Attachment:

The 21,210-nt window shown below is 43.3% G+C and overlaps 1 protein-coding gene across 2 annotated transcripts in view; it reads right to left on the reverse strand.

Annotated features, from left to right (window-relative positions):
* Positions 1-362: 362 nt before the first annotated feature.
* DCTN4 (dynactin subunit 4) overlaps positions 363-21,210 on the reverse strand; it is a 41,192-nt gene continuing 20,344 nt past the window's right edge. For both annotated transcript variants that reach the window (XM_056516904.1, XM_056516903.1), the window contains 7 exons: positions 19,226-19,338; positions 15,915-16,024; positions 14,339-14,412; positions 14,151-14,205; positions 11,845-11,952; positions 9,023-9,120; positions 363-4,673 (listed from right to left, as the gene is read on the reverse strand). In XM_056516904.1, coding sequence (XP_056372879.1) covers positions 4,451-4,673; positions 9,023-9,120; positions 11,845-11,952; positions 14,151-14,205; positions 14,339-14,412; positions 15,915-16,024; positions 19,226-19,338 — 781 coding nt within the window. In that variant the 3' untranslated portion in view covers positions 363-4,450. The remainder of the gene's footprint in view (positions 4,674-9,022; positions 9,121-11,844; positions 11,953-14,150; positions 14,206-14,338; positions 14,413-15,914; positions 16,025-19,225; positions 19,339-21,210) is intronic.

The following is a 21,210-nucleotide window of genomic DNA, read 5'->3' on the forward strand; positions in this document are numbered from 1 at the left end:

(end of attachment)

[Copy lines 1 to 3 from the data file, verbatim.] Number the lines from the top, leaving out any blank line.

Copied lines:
The 21,210-nt window shown below is 43.3% G+C and overlaps 1 protein-coding gene across 2 annotated transcripts in view; it reads right to left on the reverse strand.

Annotated features, from left to right (window-relative positions):
* Positions 1-362: 362 nt before the first annotated feature.